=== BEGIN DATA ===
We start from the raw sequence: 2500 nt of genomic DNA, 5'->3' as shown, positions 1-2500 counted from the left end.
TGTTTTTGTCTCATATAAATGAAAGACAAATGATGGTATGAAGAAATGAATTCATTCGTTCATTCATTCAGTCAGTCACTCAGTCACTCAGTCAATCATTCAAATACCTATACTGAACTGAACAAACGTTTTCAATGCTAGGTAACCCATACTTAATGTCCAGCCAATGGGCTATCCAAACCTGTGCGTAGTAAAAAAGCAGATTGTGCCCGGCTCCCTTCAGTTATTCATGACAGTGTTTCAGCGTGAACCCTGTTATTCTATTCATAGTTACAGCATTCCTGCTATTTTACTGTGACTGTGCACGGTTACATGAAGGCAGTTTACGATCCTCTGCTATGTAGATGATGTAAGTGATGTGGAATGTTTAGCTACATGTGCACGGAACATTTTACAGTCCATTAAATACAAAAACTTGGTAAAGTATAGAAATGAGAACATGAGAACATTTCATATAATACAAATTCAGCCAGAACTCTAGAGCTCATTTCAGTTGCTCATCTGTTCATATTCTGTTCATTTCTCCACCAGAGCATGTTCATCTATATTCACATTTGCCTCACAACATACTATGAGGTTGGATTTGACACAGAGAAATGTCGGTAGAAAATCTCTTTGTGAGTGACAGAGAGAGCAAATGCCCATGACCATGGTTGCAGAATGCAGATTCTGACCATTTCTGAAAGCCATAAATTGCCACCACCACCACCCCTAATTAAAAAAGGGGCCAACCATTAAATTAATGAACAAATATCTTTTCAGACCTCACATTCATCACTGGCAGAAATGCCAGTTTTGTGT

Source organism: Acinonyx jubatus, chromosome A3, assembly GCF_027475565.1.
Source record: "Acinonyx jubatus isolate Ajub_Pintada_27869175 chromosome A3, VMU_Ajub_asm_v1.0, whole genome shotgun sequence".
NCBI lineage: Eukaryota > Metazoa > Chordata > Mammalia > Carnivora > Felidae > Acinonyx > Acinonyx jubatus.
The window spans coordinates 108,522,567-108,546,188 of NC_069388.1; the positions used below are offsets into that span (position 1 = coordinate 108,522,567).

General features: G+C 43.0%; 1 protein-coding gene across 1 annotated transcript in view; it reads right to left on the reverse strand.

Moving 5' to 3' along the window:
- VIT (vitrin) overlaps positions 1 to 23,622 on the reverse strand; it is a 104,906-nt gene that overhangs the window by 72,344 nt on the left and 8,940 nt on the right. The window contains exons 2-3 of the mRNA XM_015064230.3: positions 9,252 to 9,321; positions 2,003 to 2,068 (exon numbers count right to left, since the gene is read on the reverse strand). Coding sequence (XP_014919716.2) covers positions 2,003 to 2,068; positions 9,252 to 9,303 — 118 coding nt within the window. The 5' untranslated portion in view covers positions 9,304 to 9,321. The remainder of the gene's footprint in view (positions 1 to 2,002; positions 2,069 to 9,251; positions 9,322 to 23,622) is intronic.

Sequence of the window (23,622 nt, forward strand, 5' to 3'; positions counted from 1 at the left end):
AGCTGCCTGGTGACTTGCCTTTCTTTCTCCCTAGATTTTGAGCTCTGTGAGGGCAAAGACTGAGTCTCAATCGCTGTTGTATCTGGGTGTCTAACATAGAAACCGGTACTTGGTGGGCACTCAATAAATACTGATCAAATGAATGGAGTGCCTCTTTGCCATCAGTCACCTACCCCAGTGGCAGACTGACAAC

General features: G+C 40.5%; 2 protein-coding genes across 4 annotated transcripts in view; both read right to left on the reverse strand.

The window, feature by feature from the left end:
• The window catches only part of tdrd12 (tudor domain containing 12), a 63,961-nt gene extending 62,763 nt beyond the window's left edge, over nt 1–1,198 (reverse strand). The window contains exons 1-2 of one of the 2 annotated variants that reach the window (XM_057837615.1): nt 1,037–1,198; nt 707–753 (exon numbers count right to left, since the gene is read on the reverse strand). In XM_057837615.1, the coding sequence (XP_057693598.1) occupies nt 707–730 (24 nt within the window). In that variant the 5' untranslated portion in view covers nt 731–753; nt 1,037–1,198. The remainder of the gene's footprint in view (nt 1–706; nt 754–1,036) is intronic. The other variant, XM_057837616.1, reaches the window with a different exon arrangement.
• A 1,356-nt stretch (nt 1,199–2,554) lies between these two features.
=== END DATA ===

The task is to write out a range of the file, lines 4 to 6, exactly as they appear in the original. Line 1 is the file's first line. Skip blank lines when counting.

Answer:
Source record: "Acinonyx jubatus isolate Ajub_Pintada_27869175 chromosome A3, VMU_Ajub_asm_v1.0, whole genome shotgun sequence".
NCBI lineage: Eukaryota > Metazoa > Chordata > Mammalia > Carnivora > Felidae > Acinonyx > Acinonyx jubatus.
The window spans coordinates 108,522,567-108,546,188 of NC_069388.1; the positions used below are offsets into that span (position 1 = coordinate 108,522,567).